Here are four sentences: “And it still seemed that there was some most important thing which he did not have, of which he once vaguely dreamed, and in the present he was stirred by the same hope for the future that he had had in childhood.” “He began to play, himself not knowing what it was, but it came out plaintive and moving, and tears flowed down his cheeks ... `Ah, ah!’ he said, as the tears crawled down his cheeks and splashed on his green frock-coat.” “What was certain was that his own mother had never known him to embrace her, so she had never done the same to him either.” “Ivan Ilyich’s life was most ordinary, therefore most terrible.”
The first is from Chekhov’s story “The Bishop,” and the second from “Rothschild’s Fiddle.” The terrifying line about how “what was certain was that his own mother had never known him to embrace her, so she had never done the same to him either” is from Giovanni Verga’s great story “Rosso Malpelo,” and the last sentence, of course, is from Tolstoy’s novella The Death of Ivan Ilyich. When we hear these lines, we hear the sound of simplicity: the direct access to deep emotion; the clarity of phrasing; the willingness to use vernacular and conversational language and repetition rather than obviously literary constructions; the sense that literary artifice has been pushed out of the way by the coarse elbow of metaphysics. There is a fearlessness in this writing, which in turn is fearful, a simplicity which in turn is complex.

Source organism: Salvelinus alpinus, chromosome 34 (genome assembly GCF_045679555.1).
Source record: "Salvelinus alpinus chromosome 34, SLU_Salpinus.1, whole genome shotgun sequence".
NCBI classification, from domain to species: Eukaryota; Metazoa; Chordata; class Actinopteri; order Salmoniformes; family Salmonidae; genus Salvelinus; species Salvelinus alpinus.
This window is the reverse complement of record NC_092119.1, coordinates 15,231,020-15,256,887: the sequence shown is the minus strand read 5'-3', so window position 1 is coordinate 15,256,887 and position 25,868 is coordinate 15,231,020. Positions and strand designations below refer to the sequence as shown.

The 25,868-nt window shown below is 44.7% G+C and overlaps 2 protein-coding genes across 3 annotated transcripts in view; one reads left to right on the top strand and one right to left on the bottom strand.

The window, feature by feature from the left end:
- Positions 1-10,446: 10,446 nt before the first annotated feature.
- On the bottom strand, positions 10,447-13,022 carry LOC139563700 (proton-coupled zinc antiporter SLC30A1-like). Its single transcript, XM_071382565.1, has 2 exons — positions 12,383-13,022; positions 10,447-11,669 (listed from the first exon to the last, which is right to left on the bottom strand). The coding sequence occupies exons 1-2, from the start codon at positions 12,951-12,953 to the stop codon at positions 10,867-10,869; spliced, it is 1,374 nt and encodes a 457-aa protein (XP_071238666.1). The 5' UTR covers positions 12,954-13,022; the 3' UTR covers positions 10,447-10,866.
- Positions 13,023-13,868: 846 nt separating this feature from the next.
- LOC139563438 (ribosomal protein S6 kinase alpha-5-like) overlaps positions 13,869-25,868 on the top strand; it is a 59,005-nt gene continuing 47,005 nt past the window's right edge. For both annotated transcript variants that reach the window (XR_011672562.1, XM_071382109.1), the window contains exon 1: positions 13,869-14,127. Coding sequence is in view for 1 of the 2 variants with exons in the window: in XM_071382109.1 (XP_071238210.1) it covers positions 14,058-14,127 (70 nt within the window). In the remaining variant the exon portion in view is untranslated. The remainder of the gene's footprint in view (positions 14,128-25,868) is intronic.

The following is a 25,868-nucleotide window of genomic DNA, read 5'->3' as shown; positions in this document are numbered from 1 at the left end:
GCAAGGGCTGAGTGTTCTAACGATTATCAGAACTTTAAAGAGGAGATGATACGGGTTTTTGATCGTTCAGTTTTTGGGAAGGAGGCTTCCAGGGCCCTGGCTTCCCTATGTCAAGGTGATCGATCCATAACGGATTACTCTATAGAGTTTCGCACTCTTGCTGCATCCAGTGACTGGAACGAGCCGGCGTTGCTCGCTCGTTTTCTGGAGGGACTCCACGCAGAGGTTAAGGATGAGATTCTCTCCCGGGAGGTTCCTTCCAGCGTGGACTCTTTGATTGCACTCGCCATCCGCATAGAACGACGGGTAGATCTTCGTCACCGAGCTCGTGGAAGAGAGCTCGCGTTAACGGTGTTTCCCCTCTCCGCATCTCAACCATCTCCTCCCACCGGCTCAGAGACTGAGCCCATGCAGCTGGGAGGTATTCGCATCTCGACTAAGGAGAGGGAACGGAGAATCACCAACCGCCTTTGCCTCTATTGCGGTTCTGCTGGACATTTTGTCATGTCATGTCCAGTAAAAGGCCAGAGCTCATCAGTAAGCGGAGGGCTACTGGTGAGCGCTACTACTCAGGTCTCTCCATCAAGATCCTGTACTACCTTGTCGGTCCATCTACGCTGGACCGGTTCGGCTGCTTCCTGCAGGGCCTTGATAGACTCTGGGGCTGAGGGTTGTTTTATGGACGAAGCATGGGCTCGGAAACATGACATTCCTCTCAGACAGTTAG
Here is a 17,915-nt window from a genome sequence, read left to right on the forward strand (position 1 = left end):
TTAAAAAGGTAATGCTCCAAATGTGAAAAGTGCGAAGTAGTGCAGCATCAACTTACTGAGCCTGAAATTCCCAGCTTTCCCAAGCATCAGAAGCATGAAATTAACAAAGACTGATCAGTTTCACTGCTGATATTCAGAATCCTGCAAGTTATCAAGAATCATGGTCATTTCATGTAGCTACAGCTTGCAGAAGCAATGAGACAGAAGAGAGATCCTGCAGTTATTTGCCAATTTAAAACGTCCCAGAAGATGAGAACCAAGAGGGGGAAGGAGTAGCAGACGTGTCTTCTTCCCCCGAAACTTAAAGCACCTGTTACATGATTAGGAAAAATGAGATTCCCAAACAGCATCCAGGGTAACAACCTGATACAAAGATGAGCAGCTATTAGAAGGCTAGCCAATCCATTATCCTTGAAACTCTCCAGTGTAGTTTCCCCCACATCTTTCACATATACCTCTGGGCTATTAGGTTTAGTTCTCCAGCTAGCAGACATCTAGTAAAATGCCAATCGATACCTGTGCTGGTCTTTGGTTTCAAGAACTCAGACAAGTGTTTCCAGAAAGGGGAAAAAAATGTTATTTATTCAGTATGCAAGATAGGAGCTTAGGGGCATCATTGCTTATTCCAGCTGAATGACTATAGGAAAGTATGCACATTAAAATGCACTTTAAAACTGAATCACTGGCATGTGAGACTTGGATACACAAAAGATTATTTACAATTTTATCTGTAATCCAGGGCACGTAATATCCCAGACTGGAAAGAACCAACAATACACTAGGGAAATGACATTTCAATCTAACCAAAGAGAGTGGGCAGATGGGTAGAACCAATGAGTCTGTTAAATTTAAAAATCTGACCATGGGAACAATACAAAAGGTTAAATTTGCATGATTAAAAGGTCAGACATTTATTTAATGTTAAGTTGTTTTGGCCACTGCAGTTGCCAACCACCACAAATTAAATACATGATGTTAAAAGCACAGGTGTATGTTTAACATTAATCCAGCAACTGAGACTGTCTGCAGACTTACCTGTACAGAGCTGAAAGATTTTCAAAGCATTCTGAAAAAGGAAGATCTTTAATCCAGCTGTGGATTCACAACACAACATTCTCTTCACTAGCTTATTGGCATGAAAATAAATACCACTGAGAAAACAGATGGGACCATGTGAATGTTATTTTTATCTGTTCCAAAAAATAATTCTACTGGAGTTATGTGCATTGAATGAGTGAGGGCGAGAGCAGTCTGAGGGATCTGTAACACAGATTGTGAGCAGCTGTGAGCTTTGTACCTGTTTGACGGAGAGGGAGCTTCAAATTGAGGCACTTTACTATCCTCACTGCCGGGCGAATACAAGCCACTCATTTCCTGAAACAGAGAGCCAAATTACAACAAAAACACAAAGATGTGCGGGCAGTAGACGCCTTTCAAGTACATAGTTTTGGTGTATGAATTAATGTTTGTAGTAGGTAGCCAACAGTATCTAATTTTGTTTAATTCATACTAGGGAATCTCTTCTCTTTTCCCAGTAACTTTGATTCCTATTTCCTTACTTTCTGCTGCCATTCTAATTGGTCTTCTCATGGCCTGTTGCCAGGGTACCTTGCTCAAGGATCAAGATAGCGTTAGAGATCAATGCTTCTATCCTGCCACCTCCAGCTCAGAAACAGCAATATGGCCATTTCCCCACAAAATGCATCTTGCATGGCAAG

We know that simplicity has always been an aesthetic ideal, because of the abundant testimony to it in ancient and modern literature; and we know that it is rarely achieved because of the abundant complexity with which it is idealized. Plato has Socrates, in the Republic, warn against such gratuities as Attic pastries and Corinthian girlfriends. These superfluities are likely to distract the soldier and to make him sick, he says, just as unnecessary embellishment in songs and in lyric odes gives rise to licentiousness. Simplicity, temperance, is all. Such notions are similarly found in the ancient treatises on rhetoric, such as Quintilian’s.
In modern literature, however, simplicity is always elegiac. It is that which has been mysteriously lost, and which cannot be re-found. Simplicity is often honored in the breach, as in Yeats’s little poem “The Fascination of What’s Difficult,” which complains about complexity: